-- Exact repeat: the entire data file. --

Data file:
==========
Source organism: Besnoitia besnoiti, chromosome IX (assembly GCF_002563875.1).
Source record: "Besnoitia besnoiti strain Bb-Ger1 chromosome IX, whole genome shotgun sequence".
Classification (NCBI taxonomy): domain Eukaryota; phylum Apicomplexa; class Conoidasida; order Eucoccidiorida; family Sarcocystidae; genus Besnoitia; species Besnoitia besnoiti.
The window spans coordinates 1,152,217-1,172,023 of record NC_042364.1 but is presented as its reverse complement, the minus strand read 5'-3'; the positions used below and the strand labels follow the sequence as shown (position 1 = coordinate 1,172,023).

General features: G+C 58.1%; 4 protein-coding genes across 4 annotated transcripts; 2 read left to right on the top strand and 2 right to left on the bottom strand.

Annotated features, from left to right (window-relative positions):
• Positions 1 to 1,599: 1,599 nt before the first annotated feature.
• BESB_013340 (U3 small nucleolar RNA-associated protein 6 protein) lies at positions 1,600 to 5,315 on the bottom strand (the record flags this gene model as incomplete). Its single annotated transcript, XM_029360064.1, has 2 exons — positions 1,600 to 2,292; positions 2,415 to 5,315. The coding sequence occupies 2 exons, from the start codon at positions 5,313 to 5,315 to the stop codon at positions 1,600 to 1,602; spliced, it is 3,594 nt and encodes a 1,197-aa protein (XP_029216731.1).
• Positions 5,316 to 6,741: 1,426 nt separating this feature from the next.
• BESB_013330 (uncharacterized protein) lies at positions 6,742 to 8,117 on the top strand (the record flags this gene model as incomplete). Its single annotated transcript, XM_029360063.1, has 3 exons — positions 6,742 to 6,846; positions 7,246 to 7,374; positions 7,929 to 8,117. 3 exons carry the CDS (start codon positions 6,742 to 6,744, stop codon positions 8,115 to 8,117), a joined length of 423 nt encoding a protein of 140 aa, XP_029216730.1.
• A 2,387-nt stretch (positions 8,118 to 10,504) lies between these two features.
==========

Source organism: Besnoitia besnoiti, chromosome IX (assembly GCF_002563875.1).
Source record: "Besnoitia besnoiti strain Bb-Ger1 chromosome IX, whole genome shotgun sequence".
Classification (NCBI taxonomy): domain Eukaryota; phylum Apicomplexa; class Conoidasida; order Eucoccidiorida; family Sarcocystidae; genus Besnoitia; species Besnoitia besnoiti.
The window spans coordinates 1,152,217-1,172,023 of record NC_042364.1 but is presented as its reverse complement, the minus strand read 5'-3'; the positions used below and the strand labels follow the sequence as shown (position 1 = coordinate 1,172,023).

General features: G+C 58.1%; 4 protein-coding genes across 4 annotated transcripts; 2 read left to right on the top strand and 2 right to left on the bottom strand.

Annotated features, from left to right (window-relative positions):
• Positions 1 to 1,599: 1,599 nt before the first annotated feature.
• BESB_013340 (U3 small nucleolar RNA-associated protein 6 protein) lies at positions 1,600 to 5,315 on the bottom strand (the record flags this gene model as incomplete). Its single annotated transcript, XM_029360064.1, has 2 exons — positions 1,600 to 2,292; positions 2,415 to 5,315. The coding sequence occupies 2 exons, from the start codon at positions 5,313 to 5,315 to the stop codon at positions 1,600 to 1,602; spliced, it is 3,594 nt and encodes a 1,197-aa protein (XP_029216731.1).
• Positions 5,316 to 6,741: 1,426 nt separating this feature from the next.
• BESB_013330 (uncharacterized protein) lies at positions 6,742 to 8,117 on the top strand (the record flags this gene model as incomplete). Its single annotated transcript, XM_029360063.1, has 3 exons — positions 6,742 to 6,846; positions 7,246 to 7,374; positions 7,929 to 8,117. 3 exons carry the CDS (start codon positions 6,742 to 6,744, stop codon positions 8,115 to 8,117), a joined length of 423 nt encoding a protein of 140 aa, XP_029216730.1.
• A 2,387-nt stretch (positions 8,118 to 10,504) lies between these two features.